Projects that re-invent the Bitcoin blockchain are “like adding a fifth wheel to a car” and “disrespectful to Satoshi Nakamoto,” says Hivemind and Drivechain founder Paul Sztorc.
‘Giant Graveyard of Projects’
Satoshi Nakamoto already solved the problems that prevented earlier cryptocurrency experiments from succeeding, Sztorc said. Furthermore, Satoshi and other bitcoiners had put years of hard work and sacrifice into building and securing the network.
Sztorc has a long track record of criticizing altcoins and has made controversial statements on the subject in the past.
When asked why he decided to build Hivemind, a decentralized prediction market formerly known as Truthcoin, on a sidechain instead of an entirely new platform, he said, “I don’t understand the people who don’t build on Bitcoin, it was always obvious to me.”
He referred to the “gigantic graveyard of projects” by people who thought they could make a better blockchain. They ignored what Satoshi had already written and believed they could make something better with minor improvements, like a shorter block confirmation time.
“There’s a long path of hubris,” Sztorc said, “where you think you’ve figured it out, but you realize that Satoshi actually figured it out.”
Bitcoin Is the ‘Truth Module’
Terms like “blockchain” and “smart contracts” were “sexy” and were successful at attracting investment capital, Sztorc said. Sidechains, however, meant their functions could be secured by the Bitcoin blockchain without needing to write everything from scratch.
Sztorc compared the situation to software modularity — developers can add functionality to their projects by including an existing library, rather than starting with a blank page and imagining they can write everything better.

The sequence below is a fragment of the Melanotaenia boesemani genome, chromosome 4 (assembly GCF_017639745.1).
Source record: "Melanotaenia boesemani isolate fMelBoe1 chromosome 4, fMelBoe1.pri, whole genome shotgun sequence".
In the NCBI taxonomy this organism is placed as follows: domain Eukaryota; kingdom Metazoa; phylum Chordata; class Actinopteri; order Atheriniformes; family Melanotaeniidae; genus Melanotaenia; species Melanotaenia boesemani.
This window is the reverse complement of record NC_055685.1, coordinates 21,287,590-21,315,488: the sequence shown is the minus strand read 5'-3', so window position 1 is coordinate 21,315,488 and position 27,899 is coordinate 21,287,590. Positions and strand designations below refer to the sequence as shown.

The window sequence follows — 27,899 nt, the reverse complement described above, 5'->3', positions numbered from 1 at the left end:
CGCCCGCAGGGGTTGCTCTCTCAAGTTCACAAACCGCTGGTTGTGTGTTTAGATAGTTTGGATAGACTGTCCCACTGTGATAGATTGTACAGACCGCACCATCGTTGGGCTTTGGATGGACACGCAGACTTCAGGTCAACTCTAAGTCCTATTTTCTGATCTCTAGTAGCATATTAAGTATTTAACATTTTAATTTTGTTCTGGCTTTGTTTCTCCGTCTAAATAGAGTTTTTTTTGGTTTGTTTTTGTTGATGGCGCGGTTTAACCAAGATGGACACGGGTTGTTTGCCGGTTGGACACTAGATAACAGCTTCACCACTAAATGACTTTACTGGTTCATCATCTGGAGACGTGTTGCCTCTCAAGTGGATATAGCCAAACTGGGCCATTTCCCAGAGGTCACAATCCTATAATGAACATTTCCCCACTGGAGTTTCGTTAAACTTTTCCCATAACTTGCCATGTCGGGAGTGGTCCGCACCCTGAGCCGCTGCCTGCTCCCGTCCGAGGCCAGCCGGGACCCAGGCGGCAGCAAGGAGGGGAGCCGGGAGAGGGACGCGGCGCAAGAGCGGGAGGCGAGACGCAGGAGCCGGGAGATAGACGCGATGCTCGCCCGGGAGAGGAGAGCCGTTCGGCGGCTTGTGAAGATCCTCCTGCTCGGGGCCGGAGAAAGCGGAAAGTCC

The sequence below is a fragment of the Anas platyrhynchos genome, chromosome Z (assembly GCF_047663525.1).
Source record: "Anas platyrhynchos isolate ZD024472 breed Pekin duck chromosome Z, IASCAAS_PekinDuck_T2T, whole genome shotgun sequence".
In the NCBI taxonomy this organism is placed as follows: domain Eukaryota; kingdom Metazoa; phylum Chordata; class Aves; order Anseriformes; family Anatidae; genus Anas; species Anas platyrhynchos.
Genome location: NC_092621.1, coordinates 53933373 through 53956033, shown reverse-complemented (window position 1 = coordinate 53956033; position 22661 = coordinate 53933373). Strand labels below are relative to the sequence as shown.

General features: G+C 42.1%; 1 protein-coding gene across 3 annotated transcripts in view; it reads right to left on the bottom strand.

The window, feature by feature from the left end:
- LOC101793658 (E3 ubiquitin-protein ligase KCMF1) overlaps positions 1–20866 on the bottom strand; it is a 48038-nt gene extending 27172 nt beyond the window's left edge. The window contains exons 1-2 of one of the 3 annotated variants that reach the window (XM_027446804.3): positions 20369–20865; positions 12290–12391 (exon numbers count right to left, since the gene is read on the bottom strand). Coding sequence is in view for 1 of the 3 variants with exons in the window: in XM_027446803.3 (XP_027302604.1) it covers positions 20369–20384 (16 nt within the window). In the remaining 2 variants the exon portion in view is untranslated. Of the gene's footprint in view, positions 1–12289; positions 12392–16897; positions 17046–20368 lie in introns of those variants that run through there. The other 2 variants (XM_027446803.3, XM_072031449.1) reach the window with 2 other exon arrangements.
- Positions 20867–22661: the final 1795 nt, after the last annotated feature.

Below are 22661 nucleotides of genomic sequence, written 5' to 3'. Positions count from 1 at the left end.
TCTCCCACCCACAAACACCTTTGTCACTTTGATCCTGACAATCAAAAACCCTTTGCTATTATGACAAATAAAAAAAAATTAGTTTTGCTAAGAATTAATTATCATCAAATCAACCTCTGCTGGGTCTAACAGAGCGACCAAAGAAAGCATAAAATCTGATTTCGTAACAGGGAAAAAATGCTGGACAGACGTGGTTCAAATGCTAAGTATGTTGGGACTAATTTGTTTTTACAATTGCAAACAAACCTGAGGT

Demeester suggested that Bitcoin is a “truth module” that other projects could use, and “what matters most is that it’s consistent and secure, accessible and uncensorable.”
Sztorc said he had a special disdain for projects like Ethereum, which tried to change too much, be “too wonderful.” It represented an impatience, he said, a belief that Bitcoin could not solve every problem in the world right away.
Regretting the Scalability Debate
Sidechains could also render Bitcoin’s scaling and block size debates irrelevant, Sztorc added. He intends to present a paper at an upcoming conference proving that, with sidechains, it wouldn’t even matter if the Bitcoin block size actually shrank. An interconnected network that allowed for more transactions could settle more transactions later on the main blockchain.
He said he regretted that the scaling debate often focused on its participants personalities rather than the technology. Figures like Roger Ver, Gregory Maxwell and others had given so much of their lives and identities to Bitcoin that, as soon as different ideas arose, there was bound to be conflict.
Demeester wondered if multiple sidechains would mean that everyone with an idea could “have their own island and build a skyscraper on it” while remaining on the Bitcoin network. “It just blows open everything,” he remarked.
While disapproving of altcoin and specialist blockchain projects, the two agreed those projects may actually serve a positive purpose by absorbing all the too-impatient people away from Bitcoin. Sztorc wondered if future alt-blockchain projects would help draw away the “crazies, scammers, and get-rich-quick” crowd.
At the bottom of it all, Sztorc and Demeester concluded that Bitcoin could give everyone what they want while remaining stable and secure.
Do you agree with Sztorc’s opinion on non-Bitcoin blockchains? Let us know in the comments below.
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